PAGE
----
Tourism also would give Wyoming exposure in a nationwide recession as its No. 2 industry beyond energy, but the state has another mitigating factor working in its favor. 

“Wyoming’s economy is dependent on energy extraction,” Liu said.

Energy extraction shielded the state during the 2008-09 recession, he said. And in the current scenario with economists predicting a recession, the continuing war in the Ukraine and sanctions against Russia pumping up energy prices, it will continue to be an economic shield for the state.

Post-Pandemic Improvement

Liu’s economic analysis shows several areas of improvement for Wyoming’s economy post-pandemic. Employment stats increased 2.2%, a gain of 5,900 jobs year over year. That’s still half the national growth rate of 4.4%.

The unemployment rate, meanwhile, dropped to 3.2% and is now lower than the national average of 3.6%, showing that the job market in Wyoming is still running with some heat, he said.

That heat is another barrier between Wyoming and a recession, Liu added, pointing out that a typical recession means significant job losses and high unemployment.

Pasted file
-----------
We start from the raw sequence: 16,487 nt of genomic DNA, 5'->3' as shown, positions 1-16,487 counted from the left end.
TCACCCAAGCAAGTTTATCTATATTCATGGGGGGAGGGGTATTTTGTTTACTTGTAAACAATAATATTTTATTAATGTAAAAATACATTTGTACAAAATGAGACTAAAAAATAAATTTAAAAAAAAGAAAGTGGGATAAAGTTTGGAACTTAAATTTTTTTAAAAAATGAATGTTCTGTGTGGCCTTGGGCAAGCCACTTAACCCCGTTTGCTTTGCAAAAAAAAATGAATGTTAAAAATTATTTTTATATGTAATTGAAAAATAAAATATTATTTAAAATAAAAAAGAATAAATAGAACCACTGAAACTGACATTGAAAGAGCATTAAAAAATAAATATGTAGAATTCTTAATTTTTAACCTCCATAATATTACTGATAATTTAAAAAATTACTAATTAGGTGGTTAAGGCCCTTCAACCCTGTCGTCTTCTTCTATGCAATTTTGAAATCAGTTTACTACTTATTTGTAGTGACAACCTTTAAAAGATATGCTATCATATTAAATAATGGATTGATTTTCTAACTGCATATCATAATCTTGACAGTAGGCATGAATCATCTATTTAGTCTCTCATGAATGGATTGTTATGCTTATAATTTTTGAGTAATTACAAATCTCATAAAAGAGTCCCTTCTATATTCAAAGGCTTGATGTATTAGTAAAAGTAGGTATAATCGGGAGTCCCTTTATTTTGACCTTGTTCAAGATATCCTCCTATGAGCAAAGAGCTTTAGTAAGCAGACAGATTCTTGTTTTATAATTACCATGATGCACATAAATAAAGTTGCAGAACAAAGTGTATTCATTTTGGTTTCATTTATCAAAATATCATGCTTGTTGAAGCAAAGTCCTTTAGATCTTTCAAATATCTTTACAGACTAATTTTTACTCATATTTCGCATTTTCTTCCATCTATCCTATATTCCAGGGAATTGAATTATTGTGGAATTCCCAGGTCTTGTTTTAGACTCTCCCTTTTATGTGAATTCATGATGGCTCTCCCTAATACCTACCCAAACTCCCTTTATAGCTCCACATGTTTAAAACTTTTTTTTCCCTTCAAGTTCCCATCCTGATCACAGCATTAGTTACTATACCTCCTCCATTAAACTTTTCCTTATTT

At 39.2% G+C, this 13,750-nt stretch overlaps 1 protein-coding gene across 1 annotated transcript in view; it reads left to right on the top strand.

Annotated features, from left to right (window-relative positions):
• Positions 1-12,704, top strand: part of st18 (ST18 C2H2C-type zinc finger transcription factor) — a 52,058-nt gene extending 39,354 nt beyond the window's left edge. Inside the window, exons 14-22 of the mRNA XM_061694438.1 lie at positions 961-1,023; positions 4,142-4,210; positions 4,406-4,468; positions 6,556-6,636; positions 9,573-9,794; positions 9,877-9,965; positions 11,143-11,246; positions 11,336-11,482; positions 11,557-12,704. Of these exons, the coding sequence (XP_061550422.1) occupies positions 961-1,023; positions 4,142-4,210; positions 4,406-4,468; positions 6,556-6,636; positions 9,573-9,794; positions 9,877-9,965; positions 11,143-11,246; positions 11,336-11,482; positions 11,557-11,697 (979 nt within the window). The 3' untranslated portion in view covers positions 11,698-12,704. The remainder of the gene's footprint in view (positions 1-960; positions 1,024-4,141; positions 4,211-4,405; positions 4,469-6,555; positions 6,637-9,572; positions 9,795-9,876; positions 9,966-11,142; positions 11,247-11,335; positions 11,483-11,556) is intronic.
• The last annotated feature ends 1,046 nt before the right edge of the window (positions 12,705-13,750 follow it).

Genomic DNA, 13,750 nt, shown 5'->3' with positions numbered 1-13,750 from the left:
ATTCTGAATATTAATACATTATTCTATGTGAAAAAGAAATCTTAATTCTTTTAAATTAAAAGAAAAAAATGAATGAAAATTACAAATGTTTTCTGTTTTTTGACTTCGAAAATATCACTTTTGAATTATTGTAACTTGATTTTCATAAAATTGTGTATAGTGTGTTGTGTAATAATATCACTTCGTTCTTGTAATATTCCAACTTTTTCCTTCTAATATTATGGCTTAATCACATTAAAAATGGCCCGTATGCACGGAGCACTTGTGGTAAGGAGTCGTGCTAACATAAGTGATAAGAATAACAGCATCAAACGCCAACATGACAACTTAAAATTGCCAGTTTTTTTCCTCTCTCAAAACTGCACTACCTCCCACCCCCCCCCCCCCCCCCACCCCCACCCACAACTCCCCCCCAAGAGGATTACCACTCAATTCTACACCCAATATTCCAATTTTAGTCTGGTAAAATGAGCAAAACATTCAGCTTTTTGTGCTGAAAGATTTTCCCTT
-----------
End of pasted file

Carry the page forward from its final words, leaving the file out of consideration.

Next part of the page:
“Everyone who wants to have a job can easily find a job,” he said. “The cause of the recession, if we have a recession, is almost purely from the Federal Reserve pushing it. It seems like the Fed is determined to increase interest rates until the inflation does come down.”

Jobs Numbers Surge

Liu believes any recession for Wyoming will be mild.

Nearly every industrial sector in Wyoming has posted job gains, with a few notable exceptions. Government jobs dropped by 700, the report says, a loss of 1.1%, while transport and utilities lost 200 jobs, or 1.2%.

Leisure and hospitality, meanwhile, gained the most jobs overall, adding 2,100 positions, or a 5.9% hike, according to Liu’s report. But mining gained the most percentage wise, adding a 9.4% to its workforce, or 1,400 jobs.

That was followed by professional and business services which added 900 positions, or 4.8% of new jobs, while construction followed close behind with 800 new jobs added, or 3.6%.